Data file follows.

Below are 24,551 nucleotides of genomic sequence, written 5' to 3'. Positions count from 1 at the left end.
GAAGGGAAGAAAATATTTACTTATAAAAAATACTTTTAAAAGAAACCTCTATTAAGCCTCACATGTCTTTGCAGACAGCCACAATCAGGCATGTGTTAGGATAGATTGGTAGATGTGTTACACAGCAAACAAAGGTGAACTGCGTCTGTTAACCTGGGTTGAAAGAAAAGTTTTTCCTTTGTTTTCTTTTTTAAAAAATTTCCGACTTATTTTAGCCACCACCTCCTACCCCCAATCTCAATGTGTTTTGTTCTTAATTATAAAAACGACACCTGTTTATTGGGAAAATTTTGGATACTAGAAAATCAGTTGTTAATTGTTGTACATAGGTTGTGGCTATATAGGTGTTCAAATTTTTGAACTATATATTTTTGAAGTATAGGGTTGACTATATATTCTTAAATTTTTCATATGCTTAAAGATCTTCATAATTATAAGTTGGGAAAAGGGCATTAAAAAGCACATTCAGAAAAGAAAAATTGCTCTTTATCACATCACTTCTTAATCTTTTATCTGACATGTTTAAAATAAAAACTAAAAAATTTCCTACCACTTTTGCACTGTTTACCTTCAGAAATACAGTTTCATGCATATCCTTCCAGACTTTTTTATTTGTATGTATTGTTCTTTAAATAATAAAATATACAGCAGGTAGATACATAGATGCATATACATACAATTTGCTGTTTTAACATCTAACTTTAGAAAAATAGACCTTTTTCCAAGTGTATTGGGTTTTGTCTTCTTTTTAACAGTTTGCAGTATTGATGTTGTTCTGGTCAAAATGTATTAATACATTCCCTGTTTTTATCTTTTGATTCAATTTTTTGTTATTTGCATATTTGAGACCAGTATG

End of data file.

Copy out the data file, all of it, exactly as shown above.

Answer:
Below are 24,551 nucleotides of genomic sequence, written 5' to 3'. Positions count from 1 at the left end.
GAAGGGAAGAAAATATTTACTTATAAAAAATACTTTTAAAAGAAACCTCTATTAAGCCTCACATGTCTTTGCAGACAGCCACAATCAGGCATGTGTTAGGATAGATTGGTAGATGTGTTACACAGCAAACAAAGGTGAACTGCGTCTGTTAACCTGGGTTGAAAGAAAAGTTTTTCCTTTGTTTTCTTTTTTAAAAAATTTCCGACTTATTTTAGCCACCACCTCCTACCCCCAATCTCAATGTGTTTTGTTCTTAATTATAAAAACGACACCTGTTTATTGGGAAAATTTTGGATACTAGAAAATCAGTTGTTAATTGTTGTACATAGGTTGTGGCTATATAGGTGTTCAAATTTTTGAACTATATATTTTTGAAGTATAGGGTTGACTATATATTCTTAAATTTTTCATATGCTTAAAGATCTTCATAATTATAAGTTGGGAAAAGGGCATTAAAAAGCACATTCAGAAAAGAAAAATTGCTCTTTATCACATCACTTCTTAATCTTTTATCTGACATGTTTAAAATAAAAACTAAAAAATTTCCTACCACTTTTGCACTGTTTACCTTCAGAAATACAGTTTCATGCATATCCTTCCAGACTTTTTTATTTGTATGTATTGTTCTTTAAATAATAAAATATACAGCAGGTAGATACATAGATGCATATACATACAATTTGCTGTTTTAACATCTAACTTTAGAAAAATAGACCTTTTTCCAAGTGTATTGGGTTTTGTCTTCTTTTTAACAGTTTGCAGTATTGATGTTGTTCTGGTCAAAATGTATTAATACATTCCCTGTTTTTATCTTTTGATTCAATTTTTTGTTATTTGCATATTTGAGACCAGTATG